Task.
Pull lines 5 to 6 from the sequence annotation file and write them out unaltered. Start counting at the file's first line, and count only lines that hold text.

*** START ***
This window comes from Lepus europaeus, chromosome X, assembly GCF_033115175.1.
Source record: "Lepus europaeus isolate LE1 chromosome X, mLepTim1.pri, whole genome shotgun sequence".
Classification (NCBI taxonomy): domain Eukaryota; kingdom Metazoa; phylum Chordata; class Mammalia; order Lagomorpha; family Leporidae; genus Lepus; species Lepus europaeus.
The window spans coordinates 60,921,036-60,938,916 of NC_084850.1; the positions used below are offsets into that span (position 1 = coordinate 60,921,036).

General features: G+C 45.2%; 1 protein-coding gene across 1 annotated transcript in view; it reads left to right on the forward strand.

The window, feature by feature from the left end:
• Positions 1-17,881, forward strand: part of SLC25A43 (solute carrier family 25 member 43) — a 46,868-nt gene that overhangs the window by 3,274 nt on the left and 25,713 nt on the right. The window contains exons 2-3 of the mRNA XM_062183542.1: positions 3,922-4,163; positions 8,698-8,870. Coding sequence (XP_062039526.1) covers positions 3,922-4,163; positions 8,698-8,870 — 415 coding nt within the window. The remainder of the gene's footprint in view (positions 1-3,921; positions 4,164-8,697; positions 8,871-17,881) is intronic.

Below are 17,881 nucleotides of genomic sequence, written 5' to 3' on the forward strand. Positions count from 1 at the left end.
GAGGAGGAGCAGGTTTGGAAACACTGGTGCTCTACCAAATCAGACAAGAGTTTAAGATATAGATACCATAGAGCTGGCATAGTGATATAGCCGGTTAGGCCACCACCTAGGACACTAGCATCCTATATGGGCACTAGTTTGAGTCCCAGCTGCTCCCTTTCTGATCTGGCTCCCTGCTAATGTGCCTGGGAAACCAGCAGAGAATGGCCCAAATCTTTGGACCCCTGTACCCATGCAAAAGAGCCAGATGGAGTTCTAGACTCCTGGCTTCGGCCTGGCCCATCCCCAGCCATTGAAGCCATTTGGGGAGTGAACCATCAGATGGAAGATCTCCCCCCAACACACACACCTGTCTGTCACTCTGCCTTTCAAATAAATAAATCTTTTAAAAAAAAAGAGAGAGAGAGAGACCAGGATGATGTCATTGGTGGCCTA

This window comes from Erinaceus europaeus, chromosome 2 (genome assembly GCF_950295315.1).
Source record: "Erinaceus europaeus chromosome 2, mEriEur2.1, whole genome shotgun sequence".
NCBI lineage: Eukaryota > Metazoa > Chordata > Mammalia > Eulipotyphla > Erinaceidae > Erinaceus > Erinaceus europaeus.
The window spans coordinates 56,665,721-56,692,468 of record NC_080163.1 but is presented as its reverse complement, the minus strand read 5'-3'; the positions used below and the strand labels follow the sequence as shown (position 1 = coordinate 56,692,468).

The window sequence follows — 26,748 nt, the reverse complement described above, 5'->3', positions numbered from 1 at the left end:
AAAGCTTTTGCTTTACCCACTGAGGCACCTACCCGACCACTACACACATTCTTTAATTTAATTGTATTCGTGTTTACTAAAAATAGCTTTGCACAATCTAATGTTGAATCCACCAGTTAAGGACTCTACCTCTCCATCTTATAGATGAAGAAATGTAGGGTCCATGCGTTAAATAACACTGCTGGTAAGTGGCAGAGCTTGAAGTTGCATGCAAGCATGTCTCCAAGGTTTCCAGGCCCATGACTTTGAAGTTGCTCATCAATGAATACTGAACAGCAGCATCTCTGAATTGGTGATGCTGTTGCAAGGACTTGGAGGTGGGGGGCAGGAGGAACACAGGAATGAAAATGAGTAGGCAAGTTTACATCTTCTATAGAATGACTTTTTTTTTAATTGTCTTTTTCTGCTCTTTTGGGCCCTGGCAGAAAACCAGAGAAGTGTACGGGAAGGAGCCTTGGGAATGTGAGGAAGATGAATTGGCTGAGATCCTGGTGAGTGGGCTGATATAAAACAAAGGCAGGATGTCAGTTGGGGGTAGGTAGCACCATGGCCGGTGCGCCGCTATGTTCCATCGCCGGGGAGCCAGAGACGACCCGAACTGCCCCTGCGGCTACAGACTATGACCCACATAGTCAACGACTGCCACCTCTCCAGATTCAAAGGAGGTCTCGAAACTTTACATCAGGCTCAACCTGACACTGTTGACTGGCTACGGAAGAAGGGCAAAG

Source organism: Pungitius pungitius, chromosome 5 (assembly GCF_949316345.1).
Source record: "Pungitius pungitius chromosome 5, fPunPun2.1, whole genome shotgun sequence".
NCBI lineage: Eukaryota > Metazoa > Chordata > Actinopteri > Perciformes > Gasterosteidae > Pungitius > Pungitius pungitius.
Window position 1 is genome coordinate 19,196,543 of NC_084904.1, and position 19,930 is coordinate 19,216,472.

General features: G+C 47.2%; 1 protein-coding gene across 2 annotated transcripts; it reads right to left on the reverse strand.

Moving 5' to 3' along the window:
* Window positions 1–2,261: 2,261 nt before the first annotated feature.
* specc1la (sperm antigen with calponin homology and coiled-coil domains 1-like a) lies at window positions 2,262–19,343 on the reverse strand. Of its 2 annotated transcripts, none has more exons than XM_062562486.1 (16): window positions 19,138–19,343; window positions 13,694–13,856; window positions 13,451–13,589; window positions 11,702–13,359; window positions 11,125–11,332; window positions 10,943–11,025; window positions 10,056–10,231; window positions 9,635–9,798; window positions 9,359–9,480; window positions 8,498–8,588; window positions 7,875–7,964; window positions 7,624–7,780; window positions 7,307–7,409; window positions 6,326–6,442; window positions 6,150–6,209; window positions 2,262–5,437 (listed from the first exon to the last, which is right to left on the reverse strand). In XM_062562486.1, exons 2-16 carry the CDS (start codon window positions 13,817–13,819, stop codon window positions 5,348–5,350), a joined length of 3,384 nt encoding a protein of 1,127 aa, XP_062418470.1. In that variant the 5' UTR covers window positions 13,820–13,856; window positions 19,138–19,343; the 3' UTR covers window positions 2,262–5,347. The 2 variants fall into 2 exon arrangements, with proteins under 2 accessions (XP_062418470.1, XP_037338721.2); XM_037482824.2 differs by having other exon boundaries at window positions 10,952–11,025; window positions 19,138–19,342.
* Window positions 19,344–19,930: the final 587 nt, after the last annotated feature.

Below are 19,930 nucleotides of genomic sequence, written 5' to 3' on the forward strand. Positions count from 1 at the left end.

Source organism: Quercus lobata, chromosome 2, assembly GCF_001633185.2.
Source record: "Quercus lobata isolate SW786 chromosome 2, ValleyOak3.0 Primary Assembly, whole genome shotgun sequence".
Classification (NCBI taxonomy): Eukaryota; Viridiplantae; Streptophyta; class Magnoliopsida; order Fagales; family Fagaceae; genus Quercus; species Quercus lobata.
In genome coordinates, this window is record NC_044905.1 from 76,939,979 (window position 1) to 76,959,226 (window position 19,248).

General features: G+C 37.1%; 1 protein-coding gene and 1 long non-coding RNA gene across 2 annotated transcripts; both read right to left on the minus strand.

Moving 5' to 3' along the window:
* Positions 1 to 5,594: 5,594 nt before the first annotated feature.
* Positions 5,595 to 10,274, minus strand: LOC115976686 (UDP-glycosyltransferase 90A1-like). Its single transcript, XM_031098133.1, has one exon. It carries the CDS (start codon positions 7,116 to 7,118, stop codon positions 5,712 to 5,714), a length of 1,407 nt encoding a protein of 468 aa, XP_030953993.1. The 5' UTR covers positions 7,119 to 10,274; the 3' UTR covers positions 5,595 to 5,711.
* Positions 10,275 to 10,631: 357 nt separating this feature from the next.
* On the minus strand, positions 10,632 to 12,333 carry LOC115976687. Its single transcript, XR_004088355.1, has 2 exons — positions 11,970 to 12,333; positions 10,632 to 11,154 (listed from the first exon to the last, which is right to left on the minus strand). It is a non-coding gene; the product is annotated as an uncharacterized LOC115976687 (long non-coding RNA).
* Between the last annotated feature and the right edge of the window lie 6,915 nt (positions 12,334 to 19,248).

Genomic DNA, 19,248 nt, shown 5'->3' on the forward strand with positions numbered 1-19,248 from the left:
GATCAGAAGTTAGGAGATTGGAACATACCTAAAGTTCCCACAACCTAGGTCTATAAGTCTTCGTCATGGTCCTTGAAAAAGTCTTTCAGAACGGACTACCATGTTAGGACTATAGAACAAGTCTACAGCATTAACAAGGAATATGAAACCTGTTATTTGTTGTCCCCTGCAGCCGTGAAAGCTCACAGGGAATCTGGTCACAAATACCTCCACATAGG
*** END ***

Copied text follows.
General features: G+C 45.2%; 1 protein-coding gene across 1 annotated transcript in view; it reads left to right on the forward strand.

The window, feature by feature from the left end: